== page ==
Chicago is plagued by an historic wave of black-on-black murders leading legislators to deal with it the only way they know how – gun control, or in this case, bullet control.
on Tuesday, a group of legislators and gun control activists proposed that every bullet sold in Illinois be coded with a serial number, so the ammunition could be traced back to the store where it was purchased.
Politicians and community leaders don’t even want to mention the real problem – gang violence and black-on-black crime. In fact a leaked DCCC memo authored by Troy Perry ordered staffers not to mention black-on-black violence.
Even the city paper recognizes the issue that its city’s leaders won’t talk about.
Politicians know that the gangs are reason for the deaths. Calling it “gun violence” is much safer, especially in wards where gangs often provide political muscle.
“Have you ever heard a Chicago alderman call out a street gang by name?” O’Connor asked. “No? Me neither.”
It is difficult to fix something you’re not willing to talk about and by ignoring that the fundamental reason all those young black men are getting shot is that gangs are taking over parts of Chicago and have no fear or respect for law enforcement.
“One big difference is that now, on the street, there is no fear. Even in the ’90s, with all the killing, the gangs feared the police. When we’d show up, they’d run. But now? Now they don’t run. Now, there is no fear.”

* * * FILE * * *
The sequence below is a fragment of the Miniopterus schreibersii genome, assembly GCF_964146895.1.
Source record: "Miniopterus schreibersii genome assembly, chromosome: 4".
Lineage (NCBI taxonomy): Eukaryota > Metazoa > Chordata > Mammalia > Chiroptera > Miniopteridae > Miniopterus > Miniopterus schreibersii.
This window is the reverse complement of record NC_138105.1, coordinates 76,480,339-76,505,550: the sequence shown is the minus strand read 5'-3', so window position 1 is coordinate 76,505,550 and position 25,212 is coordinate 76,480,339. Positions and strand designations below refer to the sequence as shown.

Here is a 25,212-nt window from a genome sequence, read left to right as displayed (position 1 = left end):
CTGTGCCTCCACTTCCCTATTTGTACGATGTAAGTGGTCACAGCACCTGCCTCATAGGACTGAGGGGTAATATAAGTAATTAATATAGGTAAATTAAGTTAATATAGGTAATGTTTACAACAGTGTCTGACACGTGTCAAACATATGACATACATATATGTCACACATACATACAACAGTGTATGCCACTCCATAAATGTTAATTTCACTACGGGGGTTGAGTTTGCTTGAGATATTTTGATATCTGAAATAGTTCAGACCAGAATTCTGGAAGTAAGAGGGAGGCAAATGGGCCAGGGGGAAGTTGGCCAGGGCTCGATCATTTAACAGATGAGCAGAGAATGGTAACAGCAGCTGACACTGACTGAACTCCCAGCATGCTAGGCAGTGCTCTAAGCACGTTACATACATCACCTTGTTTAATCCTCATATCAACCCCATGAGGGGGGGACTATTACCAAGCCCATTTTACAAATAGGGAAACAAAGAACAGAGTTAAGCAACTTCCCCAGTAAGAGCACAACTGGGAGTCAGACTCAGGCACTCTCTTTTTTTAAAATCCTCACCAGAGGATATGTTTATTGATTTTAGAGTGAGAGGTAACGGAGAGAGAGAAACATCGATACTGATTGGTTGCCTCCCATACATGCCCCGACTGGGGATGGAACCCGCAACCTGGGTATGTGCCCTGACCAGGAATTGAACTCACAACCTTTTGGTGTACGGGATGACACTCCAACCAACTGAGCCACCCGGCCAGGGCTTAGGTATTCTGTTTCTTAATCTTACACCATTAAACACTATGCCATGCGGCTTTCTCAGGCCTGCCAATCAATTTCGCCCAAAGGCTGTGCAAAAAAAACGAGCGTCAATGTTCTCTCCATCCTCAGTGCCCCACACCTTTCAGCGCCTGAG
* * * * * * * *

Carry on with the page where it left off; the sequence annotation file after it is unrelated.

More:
So instead of dealing with the real problems of the inner city, politicians point the finger at ammo manufacturers and sporting goods retailers.
Having to engrave a serial number on the jacket of a bullet and record which distributor it was sold to will seriously increase the cost of manufacturing cartridges. Costs that will surely be passed on to the retailer and then the consumer.
Distributors would then have to have separate inventory for Illinois than for the rest of the country. Again, these companies would have to track each serial number as to which retailer purchased the ammo.
Retailers would then have to have a process by which each and every serial number was recorded as to who purchased the cartridge.
All of these things require resources that will increase ammo prices to levels affordable only to the wealthy – which is likely the real objective and why anti-gun activists are heavily in-favor of this proposal.
This move would likely just push ammo into a black market setting. Cartridges can be purchased online, out-of-state or even hand made using inexpensive and readily available hand loading machines.
Tracking Illinois-purchased bullets will do nothing to slow gang violence, but at least the politicians can feel good believing that they did something… anything – no matter how ineffective.